The earliest account of the phoenix is given by Herodotus; and this has been copied by Pliny, Tacitus, Pomponins Mela, Mariana, and other writers : among the rest our old English writer, Bartholomew Glantville, (as translated by Trevisor, and printed in black letter by Wynkyn de Worde, in 1498) says :" St. Ambrose, in Exameron, sayth : of the humoure or ashes of fænix ariseth a Dewe byrde and wexeth, and, in space of tyme, he is clothed with fethers and wyngis, and restored into the kind of a byrde, and is the most fairest byrde that is most like to the pecock in fethers, and loveth wilderness, and gadereth his meate of cleane greenes and fruites. Alanus speketh of this byrde, and saith, that whan the hyghest byshop Onyas had buylded a temple in the citie of Helyopolys in Egypt, to the lykeness of the temple of Jherusalem, and the fyrste daye 'of Easter, whaune he hadde gathered moch sweete smellyng wood, and sette it on fyre uppon the altar to offer sacrifyce, to all mennes syghte suche a byrde came sodaynely, and fell into the myddel of the fyre and was brente anone to ashes in the fyre of the sacrifyce; and the ashes abode there, and was besely kept and saved by the commandemente of the preeste; and within three dayes, of these ashes was bred a lyttel worme, that took the shape of a byrde atte the laste, and flew into the wyldernesse.” * Alluded to by Æschylus in his tragedy of Prometheus :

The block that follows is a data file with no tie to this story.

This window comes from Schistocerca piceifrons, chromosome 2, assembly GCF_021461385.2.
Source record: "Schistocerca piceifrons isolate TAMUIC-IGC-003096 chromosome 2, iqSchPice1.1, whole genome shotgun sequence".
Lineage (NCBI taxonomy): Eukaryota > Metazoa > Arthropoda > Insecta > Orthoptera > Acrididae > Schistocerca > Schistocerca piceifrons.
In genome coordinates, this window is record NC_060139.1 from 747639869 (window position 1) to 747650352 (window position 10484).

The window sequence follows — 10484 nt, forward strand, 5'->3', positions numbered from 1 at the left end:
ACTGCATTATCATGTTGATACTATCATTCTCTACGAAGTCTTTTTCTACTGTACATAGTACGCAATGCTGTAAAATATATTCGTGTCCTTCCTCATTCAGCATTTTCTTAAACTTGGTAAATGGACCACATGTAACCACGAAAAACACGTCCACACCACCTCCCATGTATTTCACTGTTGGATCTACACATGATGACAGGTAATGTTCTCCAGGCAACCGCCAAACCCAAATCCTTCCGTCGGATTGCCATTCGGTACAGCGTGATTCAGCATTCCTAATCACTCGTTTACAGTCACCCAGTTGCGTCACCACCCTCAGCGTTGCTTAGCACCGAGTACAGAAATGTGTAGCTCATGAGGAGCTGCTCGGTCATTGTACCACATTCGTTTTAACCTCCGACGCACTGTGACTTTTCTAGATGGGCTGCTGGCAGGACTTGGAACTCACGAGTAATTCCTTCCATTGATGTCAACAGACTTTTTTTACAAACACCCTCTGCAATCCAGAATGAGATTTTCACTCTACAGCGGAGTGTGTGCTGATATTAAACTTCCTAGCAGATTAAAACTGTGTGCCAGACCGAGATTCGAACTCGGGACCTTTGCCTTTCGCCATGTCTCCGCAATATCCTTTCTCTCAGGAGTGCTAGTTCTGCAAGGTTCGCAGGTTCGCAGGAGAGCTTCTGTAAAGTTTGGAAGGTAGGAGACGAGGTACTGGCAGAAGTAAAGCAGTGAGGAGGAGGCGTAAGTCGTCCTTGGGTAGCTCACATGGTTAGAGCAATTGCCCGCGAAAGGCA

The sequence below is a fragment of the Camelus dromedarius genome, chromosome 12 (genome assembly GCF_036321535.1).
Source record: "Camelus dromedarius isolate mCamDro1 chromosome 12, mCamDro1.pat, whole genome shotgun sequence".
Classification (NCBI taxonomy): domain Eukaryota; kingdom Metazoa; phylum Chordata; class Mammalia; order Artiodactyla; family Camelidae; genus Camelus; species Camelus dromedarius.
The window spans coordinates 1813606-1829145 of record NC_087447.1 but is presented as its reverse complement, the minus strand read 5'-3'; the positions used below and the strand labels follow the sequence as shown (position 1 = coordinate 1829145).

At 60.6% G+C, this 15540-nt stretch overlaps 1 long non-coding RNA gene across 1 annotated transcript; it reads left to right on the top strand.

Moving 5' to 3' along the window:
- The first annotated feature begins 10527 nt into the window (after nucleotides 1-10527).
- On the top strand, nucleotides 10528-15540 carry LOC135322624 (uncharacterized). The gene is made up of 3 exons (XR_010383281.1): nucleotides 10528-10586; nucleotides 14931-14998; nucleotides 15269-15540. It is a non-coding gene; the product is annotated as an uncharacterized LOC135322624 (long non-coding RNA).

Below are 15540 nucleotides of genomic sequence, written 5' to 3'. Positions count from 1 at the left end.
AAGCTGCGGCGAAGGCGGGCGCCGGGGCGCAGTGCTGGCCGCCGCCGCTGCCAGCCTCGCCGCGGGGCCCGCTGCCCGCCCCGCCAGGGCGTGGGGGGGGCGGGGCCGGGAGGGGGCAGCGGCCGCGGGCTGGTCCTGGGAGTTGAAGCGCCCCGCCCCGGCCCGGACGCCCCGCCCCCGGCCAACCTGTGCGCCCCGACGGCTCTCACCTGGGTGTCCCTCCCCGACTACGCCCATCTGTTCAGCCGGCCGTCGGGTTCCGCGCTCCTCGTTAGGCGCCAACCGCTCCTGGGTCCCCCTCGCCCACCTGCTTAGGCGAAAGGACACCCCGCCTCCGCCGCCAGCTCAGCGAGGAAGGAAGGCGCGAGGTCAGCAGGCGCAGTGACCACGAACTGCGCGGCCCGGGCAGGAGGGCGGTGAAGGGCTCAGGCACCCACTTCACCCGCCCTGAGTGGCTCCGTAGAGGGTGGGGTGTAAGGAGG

-- Thus the gryphins,
Those dumb and ravenous dogs of Jove, avoid
The Arimaspian troops, whose frowning foreheads

Glare with one blazing eye. Thus described by Servius :-“Gryphes autem, genus ferarum, in hyperboreis nascitur montibus. Omni parte, leone sunt, aliis, et facie, aquilis similes, Apolloni consecrati.”—This animal was supposed to have been generated between a lion and an eagle. Some have affirmed, that the dromedary was originally the offspring of a hog and a camel. Anciently it was supposed, that the leopard sprang from a lion and a panther; the quacha from an ass and a zebra ; the camelopard from a panther and a leopard, or a leopard and a camel. An origin, equally illegitimate, has been attributed to the lama, since it unites the sheep, the hog, the camel, and the stag. The ichthyosaurus, or fish-lizard of ancient times, is described as having had “ the snout of a porpoise, the teeth of a cro.

the chimæra, and other monsters engraved upon the monuments of Egypt, and on the temples of Persia“, India, Ethiopia, Arabia, and many parts of China, Japan, Mexico, and Perub. Of the latter we may, in the first instance, allude to the behemoth, the leviathan, the flying serpent, the roc, and the unicorn.

The existence of these has been doubted for many ages ; yet surely with no sufficient reason. The behemotho was, doubtless, a species of hippopotamos; and the leviathand a

codile, the head of a lizard, the vertebræ of a fish, and the breast-bone of that paradoxical animal of New Holland, the Ornithorhynchus.”

The plesio-saurus, also, is described as having had a lizard's head, with cro. codile teeth, set on a serpent-like or rather swan-like neck of great length (the vertebræ being about thirty-three), a trunk and tail with the proportions of those of an ordinary quadruped, the ribs of a cameleon, and the paddles of a whale.